When I was shopping for holiday gifts this year, I was reminded of ITIA’s goal for building “Smart Indiana,” specifically the role logistics and transportation play in the retail ecosystem. Like millions of shoppers, I purchased all of my holiday gifts online—I never once stepped into a store—and I thought about the trust we place in a retailer’s supply chain to fulfill and ship our orders. Yes, we choose delivery methods and track our shipments, but as consumers, we actually have little control over the delivery process. All we can do is hope our packages are delivered in time.

Especially this year, the heightened popularity of e-commerce and a shortened shopping season have increased demand for next- or same-day shipping. And it’s clearer than ever that autonomous vehicles and things like IoT-enabled delivery solutions would be viable solutions.

As we’ve observed in the past few months, from the chaotic logistics aftermath following China’s Singles’ Day to the recent news of Celadon Group suddenly shutting down its operations, the trajectory a package takes once a consumer hits “order” has the power to drastically affect the bottom line.

Nationwide, Indiana has the most pass-through interstates and is the only state with a port system that gives waterway access to two coasts. This positions our state more strongly than any other to lead the shipping industry, specifically last-mile delivery. This infrastructure makes Indiana a top candidate for autonomous technology deployment.

I mentioned ITIA’s support for broadband access and smart technology because these two things lay the foundation Indiana needs for an initiative of this magnitude. Across the state, entrepreneurs would get the tools they need to develop new products and services for last-mile delivery and solidify Indiana’s position as a transportation and logistics leader.

Proof that we’re already moving in the right direction are Purdue’s food delivery robots and PerceptIn’s decision to move its global headquarters to Fishers. In PerceptIn’s case, the visual intelligence technology company is set to also partner with the city of Fishers to develop short distance, self-driving shuttles for the community. These two developments signal a tremendous economic opportunity for Indiana.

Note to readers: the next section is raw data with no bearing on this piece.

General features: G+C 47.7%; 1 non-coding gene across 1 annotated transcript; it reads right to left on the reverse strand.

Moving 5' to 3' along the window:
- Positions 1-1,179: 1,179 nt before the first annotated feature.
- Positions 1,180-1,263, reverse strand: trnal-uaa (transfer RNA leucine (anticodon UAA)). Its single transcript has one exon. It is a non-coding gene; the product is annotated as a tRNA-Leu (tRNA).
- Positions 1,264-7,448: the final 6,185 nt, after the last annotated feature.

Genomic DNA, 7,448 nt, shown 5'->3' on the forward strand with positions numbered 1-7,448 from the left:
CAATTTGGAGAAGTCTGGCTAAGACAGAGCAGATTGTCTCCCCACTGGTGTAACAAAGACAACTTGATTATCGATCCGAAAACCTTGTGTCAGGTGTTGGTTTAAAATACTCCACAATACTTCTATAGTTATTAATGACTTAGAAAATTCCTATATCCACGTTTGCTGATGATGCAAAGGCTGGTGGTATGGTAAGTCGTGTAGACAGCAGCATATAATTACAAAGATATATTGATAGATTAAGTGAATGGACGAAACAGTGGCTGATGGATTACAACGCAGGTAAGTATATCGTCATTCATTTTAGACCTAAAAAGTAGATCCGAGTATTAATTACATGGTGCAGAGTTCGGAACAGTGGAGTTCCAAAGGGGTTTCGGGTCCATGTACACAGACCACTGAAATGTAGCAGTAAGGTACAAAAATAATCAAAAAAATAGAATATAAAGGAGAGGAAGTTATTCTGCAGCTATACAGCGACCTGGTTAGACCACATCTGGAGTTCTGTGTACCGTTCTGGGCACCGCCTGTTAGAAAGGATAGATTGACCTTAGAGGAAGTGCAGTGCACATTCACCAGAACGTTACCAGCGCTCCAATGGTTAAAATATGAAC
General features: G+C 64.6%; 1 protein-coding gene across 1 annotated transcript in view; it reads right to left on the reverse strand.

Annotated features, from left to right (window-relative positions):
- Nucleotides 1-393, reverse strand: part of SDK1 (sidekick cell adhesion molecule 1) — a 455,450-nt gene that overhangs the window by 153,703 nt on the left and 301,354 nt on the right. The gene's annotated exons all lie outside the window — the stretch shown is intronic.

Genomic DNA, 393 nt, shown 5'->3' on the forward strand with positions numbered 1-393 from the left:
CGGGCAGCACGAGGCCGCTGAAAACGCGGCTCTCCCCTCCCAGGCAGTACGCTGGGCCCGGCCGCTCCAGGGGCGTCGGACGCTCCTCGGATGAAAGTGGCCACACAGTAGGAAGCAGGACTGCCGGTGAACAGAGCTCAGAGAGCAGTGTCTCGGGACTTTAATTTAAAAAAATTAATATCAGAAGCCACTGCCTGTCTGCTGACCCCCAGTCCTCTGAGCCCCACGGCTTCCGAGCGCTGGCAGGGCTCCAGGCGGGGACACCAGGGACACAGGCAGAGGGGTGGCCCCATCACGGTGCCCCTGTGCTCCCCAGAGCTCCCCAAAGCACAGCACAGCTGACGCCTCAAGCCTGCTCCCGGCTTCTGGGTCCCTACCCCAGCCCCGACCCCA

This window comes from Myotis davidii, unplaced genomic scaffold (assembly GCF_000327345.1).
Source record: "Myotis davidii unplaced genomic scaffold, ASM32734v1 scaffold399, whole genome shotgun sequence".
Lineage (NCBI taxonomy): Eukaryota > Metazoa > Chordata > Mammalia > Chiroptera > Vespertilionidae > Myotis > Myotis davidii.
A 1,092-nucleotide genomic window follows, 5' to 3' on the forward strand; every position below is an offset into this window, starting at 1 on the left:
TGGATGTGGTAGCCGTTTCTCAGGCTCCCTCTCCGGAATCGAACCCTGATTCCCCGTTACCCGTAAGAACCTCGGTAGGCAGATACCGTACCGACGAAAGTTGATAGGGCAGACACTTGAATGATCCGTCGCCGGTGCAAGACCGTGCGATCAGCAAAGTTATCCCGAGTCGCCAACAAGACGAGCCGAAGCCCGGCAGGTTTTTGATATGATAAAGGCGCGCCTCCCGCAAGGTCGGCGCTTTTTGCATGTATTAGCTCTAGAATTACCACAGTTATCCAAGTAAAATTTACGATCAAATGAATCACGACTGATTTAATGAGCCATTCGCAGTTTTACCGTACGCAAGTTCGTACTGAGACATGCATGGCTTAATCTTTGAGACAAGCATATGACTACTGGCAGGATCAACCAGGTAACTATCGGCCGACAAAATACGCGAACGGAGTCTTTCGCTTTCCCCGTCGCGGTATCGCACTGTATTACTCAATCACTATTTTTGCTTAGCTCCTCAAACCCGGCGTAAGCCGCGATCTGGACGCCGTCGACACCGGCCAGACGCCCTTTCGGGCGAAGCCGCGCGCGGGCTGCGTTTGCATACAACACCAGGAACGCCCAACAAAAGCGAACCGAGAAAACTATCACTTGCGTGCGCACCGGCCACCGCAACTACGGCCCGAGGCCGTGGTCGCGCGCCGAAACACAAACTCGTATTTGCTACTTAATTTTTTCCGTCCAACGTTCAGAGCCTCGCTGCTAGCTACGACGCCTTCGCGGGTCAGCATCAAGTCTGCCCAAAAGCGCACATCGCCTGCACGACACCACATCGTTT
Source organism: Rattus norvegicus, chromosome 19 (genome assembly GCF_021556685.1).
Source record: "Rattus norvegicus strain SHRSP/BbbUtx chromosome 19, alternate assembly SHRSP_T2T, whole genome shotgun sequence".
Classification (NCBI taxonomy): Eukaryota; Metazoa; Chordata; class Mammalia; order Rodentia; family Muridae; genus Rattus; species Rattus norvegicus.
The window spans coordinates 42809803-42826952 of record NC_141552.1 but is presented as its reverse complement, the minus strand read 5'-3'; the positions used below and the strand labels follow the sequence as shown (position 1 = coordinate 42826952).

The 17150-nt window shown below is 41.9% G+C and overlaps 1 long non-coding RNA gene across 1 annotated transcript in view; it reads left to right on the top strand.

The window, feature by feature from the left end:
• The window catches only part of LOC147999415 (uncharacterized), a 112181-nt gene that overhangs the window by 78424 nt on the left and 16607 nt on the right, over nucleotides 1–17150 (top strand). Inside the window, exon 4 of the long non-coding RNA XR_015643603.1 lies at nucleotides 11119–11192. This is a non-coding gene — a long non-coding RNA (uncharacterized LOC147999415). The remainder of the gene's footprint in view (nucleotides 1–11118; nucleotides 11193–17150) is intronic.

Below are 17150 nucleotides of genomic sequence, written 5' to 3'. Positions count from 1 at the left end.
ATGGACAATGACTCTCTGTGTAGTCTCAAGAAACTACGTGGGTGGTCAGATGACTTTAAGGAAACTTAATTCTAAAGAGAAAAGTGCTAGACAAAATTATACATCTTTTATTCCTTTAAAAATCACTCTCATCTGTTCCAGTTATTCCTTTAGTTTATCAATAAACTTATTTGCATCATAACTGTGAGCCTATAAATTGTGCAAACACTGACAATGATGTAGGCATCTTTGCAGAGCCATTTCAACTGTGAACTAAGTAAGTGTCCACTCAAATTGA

Moreover, Purdue and PerceptIn are shining examples of autonomous “last-mile” technology, or machine learning solutions that can facilitate the last step in a shipment’s journey. In the transportation and logistics industries, last-mile delivery is the final critical step to a positive customer experience.

For example, all those holiday gifts I purchased are now “out for delivery,” but realistically it could be hours before the tracking number shows a completed delivery. As consumers increase their shipping expectations, the last mile becomes more problematic.

Someday, not too far in the future, I’ll order my holiday gifts and know the precise day and time to expect delivery. At home, a robot would exit an autonomous delivery truck, greet me by name and neatly stack my packages at the front door. Maybe I’ll add that scenario to my wish list next year.

Read more in the Indianapolis Business Journal.

The Red Line—a future success or missed opportunity?

When the Red Line transit route officially launched Sept. 1, more than 63,000 hopped on board the first week. Since then, the transit line has averaged about 7,000 riders a day, or roughly 14,000 fewer than that initial week. Ridership did increase in September by 30%. Still, IndyGo remains in the planning stages for its Purple and Blue Line transit systems to connect even more residents within the circle city.

I fully support these changes to improve public transportation in and around Indianapolis and its surrounding areas. But I also can’t help but wonder if we’re missing the mark to advance our transit system in a more technologically savvy and sustainable way.

The public transportation industry is moving toward self-driving and autonomous capabilities at a rapid pace, and I’m apprehensive that these new transit lines will quickly become outmoded.

In February, for instance, the artificial intelligence company May Mobility, a Midwest-based company, received $22 million to fund nationwide expansion of its self-driving public shuttles. The shuttles are already operating in Columbus, Ohio; Detroit; and Grand Rapids, Michigan. Also in 2019, domestic and foreign automakers equipped well over 200 of their vehicle models with semi-autonomous capabilities called advanced driver assistance systems. And by 2021, a key goal for the Ford Motor Co. is to include a truly self-driving experience that requires no gas pedal or steering wheel.